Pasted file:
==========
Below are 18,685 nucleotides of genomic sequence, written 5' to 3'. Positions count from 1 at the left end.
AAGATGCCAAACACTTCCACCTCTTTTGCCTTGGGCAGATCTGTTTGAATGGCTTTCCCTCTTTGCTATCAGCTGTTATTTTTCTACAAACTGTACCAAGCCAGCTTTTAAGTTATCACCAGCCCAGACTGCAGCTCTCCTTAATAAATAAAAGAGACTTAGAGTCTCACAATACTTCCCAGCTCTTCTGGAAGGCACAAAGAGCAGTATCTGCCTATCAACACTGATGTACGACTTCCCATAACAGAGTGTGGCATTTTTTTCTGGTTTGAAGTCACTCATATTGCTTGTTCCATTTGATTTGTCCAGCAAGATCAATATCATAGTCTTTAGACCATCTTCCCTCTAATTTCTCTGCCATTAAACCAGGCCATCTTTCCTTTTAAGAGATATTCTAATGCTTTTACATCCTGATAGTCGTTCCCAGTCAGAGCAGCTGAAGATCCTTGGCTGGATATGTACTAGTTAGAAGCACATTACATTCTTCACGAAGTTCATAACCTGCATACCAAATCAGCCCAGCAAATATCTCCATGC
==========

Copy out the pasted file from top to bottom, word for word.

Below are 18,685 nucleotides of genomic sequence, written 5' to 3'. Positions count from 1 at the left end.
AAGATGCCAAACACTTCCACCTCTTTTGCCTTGGGCAGATCTGTTTGAATGGCTTTCCCTCTTTGCTATCAGCTGTTATTTTTCTACAAACTGTACCAAGCCAGCTTTTAAGTTATCACCAGCCCAGACTGCAGCTCTCCTTAATAAATAAAAGAGACTTAGAGTCTCACAATACTTCCCAGCTCTTCTGGAAGGCACAAAGAGCAGTATCTGCCTATCAACACTGATGTACGACTTCCCATAACAGAGTGTGGCATTTTTTTCTGGTTTGAAGTCACTCATATTGCTTGTTCCATTTGATTTGTCCAGCAAGATCAATATCATAGTCTTTAGACCATCTTCCCTCTAATTTCTCTGCCATTAAACCAGGCCATCTTTCCTTTTAAGAGATATTCTAATGCTTTTACATCCTGATAGTCGTTCCCAGTCAGAGCAGCTGAAGATCCTTGGCTGGATATGTACTAGTTAGAAGCACATTACATTCTTCACGAAGTTCATAACCTGCATACCAAATCAGCCCAGCAAATATCTCCATGC